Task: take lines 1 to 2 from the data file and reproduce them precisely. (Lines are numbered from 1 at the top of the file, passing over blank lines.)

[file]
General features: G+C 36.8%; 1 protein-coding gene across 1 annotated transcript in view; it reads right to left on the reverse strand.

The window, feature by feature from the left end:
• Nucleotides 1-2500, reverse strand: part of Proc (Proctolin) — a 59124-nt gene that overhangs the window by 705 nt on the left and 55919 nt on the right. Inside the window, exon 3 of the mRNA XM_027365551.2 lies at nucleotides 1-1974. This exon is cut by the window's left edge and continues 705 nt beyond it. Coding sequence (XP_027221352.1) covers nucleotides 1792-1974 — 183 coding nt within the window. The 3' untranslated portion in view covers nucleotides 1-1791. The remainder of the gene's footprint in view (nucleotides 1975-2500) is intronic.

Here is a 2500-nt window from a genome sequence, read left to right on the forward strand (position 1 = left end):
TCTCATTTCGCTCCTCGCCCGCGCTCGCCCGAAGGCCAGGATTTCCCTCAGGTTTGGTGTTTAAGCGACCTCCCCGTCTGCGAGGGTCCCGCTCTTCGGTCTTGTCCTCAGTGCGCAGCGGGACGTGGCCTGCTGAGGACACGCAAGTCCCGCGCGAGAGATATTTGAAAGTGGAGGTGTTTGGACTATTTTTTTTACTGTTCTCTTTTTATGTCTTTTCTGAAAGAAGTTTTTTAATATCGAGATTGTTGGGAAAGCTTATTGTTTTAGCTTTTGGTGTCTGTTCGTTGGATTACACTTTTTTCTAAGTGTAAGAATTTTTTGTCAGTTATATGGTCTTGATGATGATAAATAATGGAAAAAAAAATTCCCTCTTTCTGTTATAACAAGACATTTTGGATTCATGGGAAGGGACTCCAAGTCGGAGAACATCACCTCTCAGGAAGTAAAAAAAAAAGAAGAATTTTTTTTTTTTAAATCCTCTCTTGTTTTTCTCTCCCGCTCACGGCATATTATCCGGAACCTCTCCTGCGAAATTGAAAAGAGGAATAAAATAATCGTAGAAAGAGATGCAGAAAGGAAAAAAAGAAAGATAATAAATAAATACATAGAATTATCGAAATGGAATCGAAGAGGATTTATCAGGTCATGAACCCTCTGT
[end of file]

General features: G+C 36.8%; 1 protein-coding gene across 1 annotated transcript in view; it reads right to left on the reverse strand.

The window, feature by feature from the left end: